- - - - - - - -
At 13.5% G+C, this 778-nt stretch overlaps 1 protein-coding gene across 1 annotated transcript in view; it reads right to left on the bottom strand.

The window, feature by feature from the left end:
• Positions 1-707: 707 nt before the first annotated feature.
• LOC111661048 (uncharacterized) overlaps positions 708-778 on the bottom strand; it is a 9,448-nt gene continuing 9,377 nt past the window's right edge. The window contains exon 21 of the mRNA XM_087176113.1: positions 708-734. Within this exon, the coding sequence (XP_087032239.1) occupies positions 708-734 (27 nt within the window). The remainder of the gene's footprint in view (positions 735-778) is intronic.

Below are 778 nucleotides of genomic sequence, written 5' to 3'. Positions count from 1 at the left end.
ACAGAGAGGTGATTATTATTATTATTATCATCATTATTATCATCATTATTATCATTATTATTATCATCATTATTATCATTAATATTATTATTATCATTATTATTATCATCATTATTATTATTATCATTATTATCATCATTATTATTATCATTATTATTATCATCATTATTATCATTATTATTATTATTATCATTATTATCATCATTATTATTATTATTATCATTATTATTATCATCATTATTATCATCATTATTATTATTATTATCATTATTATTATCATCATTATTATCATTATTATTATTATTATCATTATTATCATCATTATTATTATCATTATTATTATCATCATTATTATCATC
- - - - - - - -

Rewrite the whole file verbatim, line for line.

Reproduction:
At 13.5% G+C, this 778-nt stretch overlaps 1 protein-coding gene across 1 annotated transcript in view; it reads right to left on the bottom strand.

The window, feature by feature from the left end:
• Positions 1-707: 707 nt before the first annotated feature.
• LOC111661048 (uncharacterized) overlaps positions 708-778 on the bottom strand; it is a 9,448-nt gene continuing 9,377 nt past the window's right edge. The window contains exon 21 of the mRNA XM_087176113.1: positions 708-734. Within this exon, the coding sequence (XP_087032239.1) occupies positions 708-734 (27 nt within the window). The remainder of the gene's footprint in view (positions 735-778) is intronic.

Below are 778 nucleotides of genomic sequence, written 5' to 3'. Positions count from 1 at the left end.
ACAGAGAGGTGATTATTATTATTATTATCATCATTATTATCATCATTATTATCATTATTATTATCATCATTATTATCATTAATATTATTATTATCATTATTATTATCATCATTATTATTATTATCATTATTATCATCATTATTATTATCATTATTATTATCATCATTATTATCATTATTATTATTATTATCATTATTATCATCATTATTATTATTATTATCATTATTATTATCATCATTATTATCATCATTATTATTATTATTATCATTATTATTATCATCATTATTATCATTATTATTATTATTATCATTATTATCATCATTATTATTATCATTATTATTATCATCATTATTATCATC